Tabcorp is now under siege from takeover merchants and has to beat out competitors for the Victorian licence renewal at the same time.
To keep us all abreast of the industry’s fortunes there is no reason each state could not indicate how income is progressing by the month. (Remember in the old days Tabcorp would publish turnover for each track on a monthly basis). If they are fussed about the Minister wanting to know first – just send him a copy. Of course, that would include both Tabcorp and corporate turnover.
Who’s the Best?
It’s a good time to sit back and consider where the best track is – at least over the 500s.
Albion Park: Dates from the 1990s when the Gabba track shut down. Sees regular runoffs at the first turn, often causing falls. 395m start is on a bend. 600m bend start is too tight due to restricted land available but the outcome is that the track contour is too flat for runners coming around from the 710m start.
Wentworth Park: No matter how they fiddle with it, the first turns for both 520m and 720m races are highly suspect. Heavy interference is routine as many dogs cannot hold on to their course. Simultaneously, the ill-considered cutaway turn-before-the-turn gives inside railers an extra boost.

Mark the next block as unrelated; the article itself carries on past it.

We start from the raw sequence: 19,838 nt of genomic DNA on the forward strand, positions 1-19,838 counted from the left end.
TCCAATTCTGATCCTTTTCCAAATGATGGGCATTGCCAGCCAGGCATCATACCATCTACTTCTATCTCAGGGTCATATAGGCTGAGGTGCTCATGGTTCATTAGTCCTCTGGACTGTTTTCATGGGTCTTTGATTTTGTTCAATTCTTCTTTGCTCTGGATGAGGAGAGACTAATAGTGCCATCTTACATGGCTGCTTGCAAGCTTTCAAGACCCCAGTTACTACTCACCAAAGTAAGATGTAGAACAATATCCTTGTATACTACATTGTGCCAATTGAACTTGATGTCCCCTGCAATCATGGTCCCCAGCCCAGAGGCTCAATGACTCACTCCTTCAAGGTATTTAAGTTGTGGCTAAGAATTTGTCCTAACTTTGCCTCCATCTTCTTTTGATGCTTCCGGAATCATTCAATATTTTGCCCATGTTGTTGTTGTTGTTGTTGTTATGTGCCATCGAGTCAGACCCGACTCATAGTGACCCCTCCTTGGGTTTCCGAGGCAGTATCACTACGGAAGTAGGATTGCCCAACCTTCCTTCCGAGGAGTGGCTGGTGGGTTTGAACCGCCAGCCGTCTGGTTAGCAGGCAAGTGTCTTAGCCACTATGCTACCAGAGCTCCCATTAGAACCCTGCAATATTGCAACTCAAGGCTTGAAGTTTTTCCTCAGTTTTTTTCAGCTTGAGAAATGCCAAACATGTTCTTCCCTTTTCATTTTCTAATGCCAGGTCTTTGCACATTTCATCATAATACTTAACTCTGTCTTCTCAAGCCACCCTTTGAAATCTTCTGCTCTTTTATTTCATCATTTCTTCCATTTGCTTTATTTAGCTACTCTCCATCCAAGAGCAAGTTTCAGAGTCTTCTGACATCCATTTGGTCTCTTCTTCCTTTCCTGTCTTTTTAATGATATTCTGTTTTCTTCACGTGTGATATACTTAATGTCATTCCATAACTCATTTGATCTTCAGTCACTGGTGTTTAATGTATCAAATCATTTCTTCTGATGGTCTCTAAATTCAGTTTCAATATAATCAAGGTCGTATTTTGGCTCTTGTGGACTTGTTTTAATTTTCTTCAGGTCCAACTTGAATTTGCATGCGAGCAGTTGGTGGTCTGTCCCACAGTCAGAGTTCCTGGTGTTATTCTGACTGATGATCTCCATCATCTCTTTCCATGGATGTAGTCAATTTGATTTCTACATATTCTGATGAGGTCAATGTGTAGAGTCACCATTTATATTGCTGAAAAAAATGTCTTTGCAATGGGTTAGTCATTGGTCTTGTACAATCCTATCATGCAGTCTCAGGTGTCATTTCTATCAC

Sandown: Interference is common on the first turn as there is a tendency for inside dogs to move off unpredictably (the club denies that but feel free to watch a hundred or so races yourself). Worryingly, there has always been a fairly high incidence of broken hocks here – cause unknown. 595m start is disruptive.
The Meadows: Strongly biased in favour of inside dogs on this more rounded track. Three different locations for the 500 start have been tried without achieving much. 600m bend start is disruptive.
Launceston: Another which has been heavily biased to the inside since its opening. Like Wenty and the old Cannington, it has a cutaway section leading into the first turn. That’s bad design. Dogs don’t like funny quirks on the track.
Cannington: The new track has settled down nicely – bar the use of a bend start for 600m races. Many claim it to be a “leaders’ track but while I don’t think it is extreme I would not disagree.
Angle Park: The first few months of the rebuilt track have been pretty successful. Starts are good, first turn is as good as can be expected, camber of 10% is ideal and, while it still suits railers, many dogs have been able to come from behind for a win. Sadly, 342m and 595m starts have been left on a bend. Overall, though, it has to be Australia’s #1. Worth patronising.